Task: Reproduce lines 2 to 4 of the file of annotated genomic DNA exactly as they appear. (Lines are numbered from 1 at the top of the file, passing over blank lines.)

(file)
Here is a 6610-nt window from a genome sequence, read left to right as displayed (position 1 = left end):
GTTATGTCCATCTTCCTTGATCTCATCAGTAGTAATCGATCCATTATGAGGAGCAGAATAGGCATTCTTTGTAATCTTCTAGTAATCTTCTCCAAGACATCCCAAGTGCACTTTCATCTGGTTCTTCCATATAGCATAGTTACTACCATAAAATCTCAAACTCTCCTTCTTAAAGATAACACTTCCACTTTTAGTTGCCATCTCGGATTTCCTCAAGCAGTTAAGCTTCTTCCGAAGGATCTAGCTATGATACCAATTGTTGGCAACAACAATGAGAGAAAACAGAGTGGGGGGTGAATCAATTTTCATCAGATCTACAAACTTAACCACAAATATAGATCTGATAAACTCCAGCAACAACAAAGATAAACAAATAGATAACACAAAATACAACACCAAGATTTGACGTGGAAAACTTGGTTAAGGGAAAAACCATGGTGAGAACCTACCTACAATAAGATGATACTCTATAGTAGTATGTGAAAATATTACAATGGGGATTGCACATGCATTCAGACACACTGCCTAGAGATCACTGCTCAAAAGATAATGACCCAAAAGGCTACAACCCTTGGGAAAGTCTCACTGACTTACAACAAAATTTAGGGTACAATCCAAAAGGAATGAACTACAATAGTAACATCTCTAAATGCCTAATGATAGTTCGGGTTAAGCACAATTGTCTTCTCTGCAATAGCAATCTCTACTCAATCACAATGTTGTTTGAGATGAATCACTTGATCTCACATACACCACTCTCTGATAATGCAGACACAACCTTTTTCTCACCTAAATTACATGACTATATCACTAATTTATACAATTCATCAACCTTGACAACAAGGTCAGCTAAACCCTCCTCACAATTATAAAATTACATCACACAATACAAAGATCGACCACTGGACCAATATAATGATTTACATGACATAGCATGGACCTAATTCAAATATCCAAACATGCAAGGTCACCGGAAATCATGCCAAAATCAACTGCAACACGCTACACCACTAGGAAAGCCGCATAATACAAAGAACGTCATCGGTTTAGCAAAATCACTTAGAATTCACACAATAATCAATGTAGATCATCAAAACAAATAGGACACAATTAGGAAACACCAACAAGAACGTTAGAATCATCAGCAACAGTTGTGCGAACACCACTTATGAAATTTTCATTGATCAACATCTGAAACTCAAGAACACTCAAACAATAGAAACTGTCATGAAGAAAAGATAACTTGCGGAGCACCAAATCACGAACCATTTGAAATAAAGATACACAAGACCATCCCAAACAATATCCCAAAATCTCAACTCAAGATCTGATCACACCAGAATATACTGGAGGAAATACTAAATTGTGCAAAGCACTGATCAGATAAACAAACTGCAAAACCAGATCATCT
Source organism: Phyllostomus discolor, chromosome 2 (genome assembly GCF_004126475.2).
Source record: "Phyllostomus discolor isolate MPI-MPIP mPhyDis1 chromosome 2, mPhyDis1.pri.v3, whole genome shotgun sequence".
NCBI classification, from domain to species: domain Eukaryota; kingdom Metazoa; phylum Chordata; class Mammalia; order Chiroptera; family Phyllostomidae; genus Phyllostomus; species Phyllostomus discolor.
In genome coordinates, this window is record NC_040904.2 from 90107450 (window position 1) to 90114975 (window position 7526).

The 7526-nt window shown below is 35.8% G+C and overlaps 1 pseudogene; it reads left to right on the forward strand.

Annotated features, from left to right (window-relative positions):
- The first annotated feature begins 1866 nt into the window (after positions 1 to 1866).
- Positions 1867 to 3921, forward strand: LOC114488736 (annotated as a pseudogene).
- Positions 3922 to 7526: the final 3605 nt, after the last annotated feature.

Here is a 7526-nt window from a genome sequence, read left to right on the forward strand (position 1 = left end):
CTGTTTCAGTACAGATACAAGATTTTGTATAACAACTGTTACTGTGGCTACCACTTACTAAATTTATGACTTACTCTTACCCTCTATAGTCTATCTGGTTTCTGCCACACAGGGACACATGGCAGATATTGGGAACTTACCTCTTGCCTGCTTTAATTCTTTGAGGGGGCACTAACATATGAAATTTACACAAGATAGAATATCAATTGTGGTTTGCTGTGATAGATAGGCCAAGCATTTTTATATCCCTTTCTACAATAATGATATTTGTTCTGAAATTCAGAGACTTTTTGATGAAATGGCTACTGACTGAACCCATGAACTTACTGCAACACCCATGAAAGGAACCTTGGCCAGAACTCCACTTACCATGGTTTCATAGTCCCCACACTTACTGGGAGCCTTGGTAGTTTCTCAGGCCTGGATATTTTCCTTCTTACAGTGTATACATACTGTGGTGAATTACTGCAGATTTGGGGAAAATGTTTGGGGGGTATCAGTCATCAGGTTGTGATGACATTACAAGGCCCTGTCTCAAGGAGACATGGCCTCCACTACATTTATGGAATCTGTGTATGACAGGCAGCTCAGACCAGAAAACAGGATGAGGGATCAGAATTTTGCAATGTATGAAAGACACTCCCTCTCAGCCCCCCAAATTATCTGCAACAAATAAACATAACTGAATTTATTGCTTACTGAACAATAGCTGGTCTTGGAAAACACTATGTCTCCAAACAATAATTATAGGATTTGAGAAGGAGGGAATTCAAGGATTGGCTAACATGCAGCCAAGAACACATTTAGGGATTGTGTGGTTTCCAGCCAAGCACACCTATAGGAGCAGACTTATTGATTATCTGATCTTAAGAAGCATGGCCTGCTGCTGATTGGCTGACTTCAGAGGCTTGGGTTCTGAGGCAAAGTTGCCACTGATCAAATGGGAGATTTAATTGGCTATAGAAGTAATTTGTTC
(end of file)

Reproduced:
GTTATGTCCATCTTCCTTGATCTCATCAGTAGTAATCGATCCATTATGAGGAGCAGAATAGGCATTCTTTGTAATCTTCTAGTAATCTTCTCCAAGACATCCCAAGTGCACTTTCATCTGGTTCTTCCATATAGCATAGTTACTACCATAAAATCTCAAACTCTCCTTCTTAAAGATAACACTTCCACTTTTAGTTGCCATCTCGGATTTCCTCAAGCAGTTAAGCTTCTTCCGAAGGATCTAGCTATGATACCAATTGTTGGCAACAACAATGAGAGAAAACAGAGTGGGGGGTGAATCAATTTTCATCAGATCTACAAACTTAACCACAAATATAGATCTGATAAACTCCAGCAACAACAAAGATAAACAAATAGATAACACAAAATACAACACCAAGATTTGACGTGGAAAACTTGGTTAAGGGAAAAACCATGGTGAGAACCTACCTACAATAAGATGATACTCTATAGTAGTATGTGAAAATATTACAATGGGGATTGCACATGCATTCAGACACACTGCCTAGAGATCACTGCTCAAAAGATAATGACCCAAAAGGCTACAACCCTTGGGAAAGTCTCACTGACTTACAACAAAATTTAGGGTACAATCCAAAAGGAATGAACTACAATAGTAACATCTCTAAATGCCTAATGATAGTTCGGGTTAAGCACAATTGTCTTCTCTGCAATAGCAATCTCTACTCAATCACAATGTTGTTTGAGATGAATCACTTGATCTCACATACACCACTCTCTGATAATGCAGACACAACCTTTTTCTCACCTAAATTACATGACTATATCACTAATTTATACAATTCATCAACCTTGACAACAAGGTCAGCTAAACCCTCCTCACAATTATAAAATTACATCACACAATACAAAGATCGACCACTGGACCAATATAATGATTTACATGACATAGCATGGACCTAATTCAAATATCCAAACATGCAAGGTCACCGGAAATCATGCCAAAATCAACTGCAACACGCTACACCACTAGGAAAGCCGCATAATACAAAGAACGTCATCGGTTTAGCAAAATCACTTAGAATTCACACAATAATCAATGTAGATCATCAAAACAAATAGGACACAATTAGGAAACACCAACAAGAACGTTAGAATCATCAGCAACAGTTGTGCGAACACCACTTATGAAATTTTCATTGATCAACATCTGAAACTCAAGAACACTCAAACAATAGAAACTGTCATGAAGAAAAGATAACTTGCGGAGCACCAAATCACGAACCATTTGAAATAAAGATACACAAGACCATCCCAAACAATATCCCAAAATCTCAACTCAAGATCTGATCACACCAGAATATACTGGAGGAAATACTAAATTGTGCAAAGCACTGATCAGATAAACAAACTGCAAAACCAGATCATCT
Source organism: Phyllostomus discolor, chromosome 2 (genome assembly GCF_004126475.2).
Source record: "Phyllostomus discolor isolate MPI-MPIP mPhyDis1 chromosome 2, mPhyDis1.pri.v3, whole genome shotgun sequence".